New IP

The Pay's the Thing

CEOs make too much money... is an eternal complaint, regardless of what industry, market, company, country or time period that statement might bring to mind. So, it might come as a surprise that the SEC is finally trying to do something about it.

Earlier this month, the Securities and Exchange Commission (SEC) approved a CEO pay ratio rule calling for public companies to disclose the ratio of their CEOs' pay relative to the median employee pay in their companies.

We'll leave you to the NYT story linked above as you consider whether this could actually lead to great fairness in CEO pay or is more of a well-meaning but toothless measure. In any case, the new rule makes it good timing to take a look at the most highly compensated CEOs across the Light Reading vendor community.

To read the Prime Reading feature, see Vendor CEO Comp: Cashing In, Cashing Out.

Did these vendors get what they paid for? The first one on the list, maybe not so much. But, while we're asking questions, did your employer get a fair return on what it paid you last year? No, really...

— Dan O'Shea, Managing Editor, Light Reading

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Ariella 9/7/2015 | 11:17:17 AM
Re: But then what? @kq4ym Do you really thing that 1/300th would solve all percpetions of inequity?
kq4ym 9/7/2015 | 9:59:55 AM
Re: But then what? Until those workers who get typically 1/300th of the salary and benefits of the top execs gain power through social actions or legal regulations, it's unlikely that anything will change. We all pretty much know the disparities of earnings already and the SEC rules will make no significant change in behavior I would certainly guess.
Joe Stanganelli 9/4/2015 | 5:55:55 AM
Re: But then what? @Ariella: Yes, that's a better way of putting it -- not that rationality doesn't matter, but that it's a different type of rationale at play.
Ariella 9/1/2015 | 3:48:41 PM
Re: But then what? @Joe, yes, that's Ariely's thesis: that our very assumption of rational behavior being the determining factor of what happens in the economy is off base.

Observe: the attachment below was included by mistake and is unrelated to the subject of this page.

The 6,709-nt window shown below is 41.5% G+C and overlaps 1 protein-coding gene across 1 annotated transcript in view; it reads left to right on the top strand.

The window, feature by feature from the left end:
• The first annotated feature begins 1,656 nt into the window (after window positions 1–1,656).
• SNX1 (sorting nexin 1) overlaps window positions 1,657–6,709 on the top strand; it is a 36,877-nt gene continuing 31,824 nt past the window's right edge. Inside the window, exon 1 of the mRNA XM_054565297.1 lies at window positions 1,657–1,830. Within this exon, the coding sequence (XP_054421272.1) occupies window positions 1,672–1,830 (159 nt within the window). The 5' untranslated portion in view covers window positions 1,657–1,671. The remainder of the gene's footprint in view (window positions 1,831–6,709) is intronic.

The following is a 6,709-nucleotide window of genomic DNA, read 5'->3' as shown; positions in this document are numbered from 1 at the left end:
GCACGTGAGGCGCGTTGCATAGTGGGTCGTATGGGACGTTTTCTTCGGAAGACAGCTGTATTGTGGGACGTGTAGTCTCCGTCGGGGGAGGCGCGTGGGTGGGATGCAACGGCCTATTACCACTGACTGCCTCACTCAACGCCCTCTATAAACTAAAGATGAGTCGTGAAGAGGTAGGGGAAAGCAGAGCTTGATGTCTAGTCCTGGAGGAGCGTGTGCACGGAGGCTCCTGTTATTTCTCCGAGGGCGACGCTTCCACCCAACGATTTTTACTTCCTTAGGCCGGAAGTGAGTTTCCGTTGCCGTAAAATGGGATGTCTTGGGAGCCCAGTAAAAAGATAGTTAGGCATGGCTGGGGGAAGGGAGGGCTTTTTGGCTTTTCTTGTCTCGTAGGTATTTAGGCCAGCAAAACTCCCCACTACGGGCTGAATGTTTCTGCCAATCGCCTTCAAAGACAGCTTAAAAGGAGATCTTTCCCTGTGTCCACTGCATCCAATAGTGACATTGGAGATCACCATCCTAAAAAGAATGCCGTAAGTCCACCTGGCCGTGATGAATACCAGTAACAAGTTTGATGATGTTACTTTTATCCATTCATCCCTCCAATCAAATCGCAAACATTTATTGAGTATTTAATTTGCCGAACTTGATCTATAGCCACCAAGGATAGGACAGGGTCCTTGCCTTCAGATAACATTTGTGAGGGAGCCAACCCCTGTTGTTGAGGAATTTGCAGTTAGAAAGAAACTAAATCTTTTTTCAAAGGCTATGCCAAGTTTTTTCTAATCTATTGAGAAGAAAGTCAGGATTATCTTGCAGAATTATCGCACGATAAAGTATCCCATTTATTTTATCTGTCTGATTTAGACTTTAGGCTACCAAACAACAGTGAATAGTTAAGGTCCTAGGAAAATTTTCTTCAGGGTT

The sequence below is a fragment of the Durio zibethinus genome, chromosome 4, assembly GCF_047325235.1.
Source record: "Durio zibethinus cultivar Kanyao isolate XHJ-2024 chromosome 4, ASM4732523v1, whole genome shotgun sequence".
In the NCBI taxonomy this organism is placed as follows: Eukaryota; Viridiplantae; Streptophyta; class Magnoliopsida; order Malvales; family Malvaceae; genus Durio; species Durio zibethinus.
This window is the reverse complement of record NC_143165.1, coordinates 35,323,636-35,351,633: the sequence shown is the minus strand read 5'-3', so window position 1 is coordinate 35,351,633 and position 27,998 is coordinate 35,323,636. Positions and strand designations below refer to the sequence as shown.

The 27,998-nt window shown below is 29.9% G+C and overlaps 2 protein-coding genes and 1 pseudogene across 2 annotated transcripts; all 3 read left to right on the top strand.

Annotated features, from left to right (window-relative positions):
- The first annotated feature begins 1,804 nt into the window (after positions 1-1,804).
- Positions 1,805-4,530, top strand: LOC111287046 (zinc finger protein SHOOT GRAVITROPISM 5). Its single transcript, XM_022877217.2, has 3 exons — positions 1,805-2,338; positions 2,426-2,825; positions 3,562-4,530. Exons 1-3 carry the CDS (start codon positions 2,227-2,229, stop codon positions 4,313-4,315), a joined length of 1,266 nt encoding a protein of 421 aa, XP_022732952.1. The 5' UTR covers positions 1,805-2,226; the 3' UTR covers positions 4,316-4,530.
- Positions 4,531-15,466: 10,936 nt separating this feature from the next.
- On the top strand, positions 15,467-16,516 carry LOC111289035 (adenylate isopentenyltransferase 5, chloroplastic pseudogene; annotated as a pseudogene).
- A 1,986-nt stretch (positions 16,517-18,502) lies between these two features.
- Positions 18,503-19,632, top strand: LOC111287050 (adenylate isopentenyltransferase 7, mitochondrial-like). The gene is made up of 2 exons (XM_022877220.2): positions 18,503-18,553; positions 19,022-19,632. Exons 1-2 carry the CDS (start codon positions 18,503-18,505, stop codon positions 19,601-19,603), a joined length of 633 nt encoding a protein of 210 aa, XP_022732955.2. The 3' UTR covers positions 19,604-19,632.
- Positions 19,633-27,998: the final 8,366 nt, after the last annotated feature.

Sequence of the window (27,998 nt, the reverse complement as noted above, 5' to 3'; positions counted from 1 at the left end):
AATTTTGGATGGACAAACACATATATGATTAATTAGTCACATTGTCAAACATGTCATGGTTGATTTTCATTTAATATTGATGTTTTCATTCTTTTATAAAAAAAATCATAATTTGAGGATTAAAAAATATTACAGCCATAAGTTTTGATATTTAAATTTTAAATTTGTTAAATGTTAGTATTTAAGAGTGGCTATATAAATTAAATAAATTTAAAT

Joe Stanganelli 9/1/2015 | 3:46:39 PM
Re: But then what? ...and there'd be even more stability if we allowed no public trading at all.  ;)  It seems to me that if you allow the one, you have to allow the other.

Further, several economists have advocated for the legalization of insider trading -- because of the efficiencies it brings to the market by helping to ensure that prices reflect actual value via trading actions of knowledgeable parties.
Joe Stanganelli 9/1/2015 | 3:43:04 PM
Re: But then what? Interesting.  For my own part, I always saw economics as the study of irrationality -- since the economy is moved by sufficient irrationality just as much as it is moved by rationality (if not more so).  It's why, for instance, in things like the Ultimatum Game, the rational choice is almost guaranteed to be the failing one.
MikeP688 9/1/2015 | 2:10:51 PM
Re: But then what? I remember a long time ago Robert Reich equate the stock market to a Las Vegas Roulette Table.    Today proved it ever so.    The good thing about tech is that there is always an eye towards the long-term.   Google has taught us that--hasn't it? 
Ariella 9/1/2015 | 2:06:57 PM
Re: But then what? Dismal, indeed, @Mike, especially in light of the stock market tumble of late. Crashes are nothing new, of course. It occurred to me that there would a lot more stability if there were no selling short, but that bit of financial fiction has been around for over a century.
MikeP688 9/1/2015 | 2:02:35 PM
Re: But then what? We must never be cynical.  We have to truly have an open mind--that's key.  It is not easy especially as Economics is known as the "Dismal Science".    
Ariella 9/1/2015 | 1:09:55 PM
Re: But then what? Does sanity usually prevail? I'm rather cynical about the answer. 
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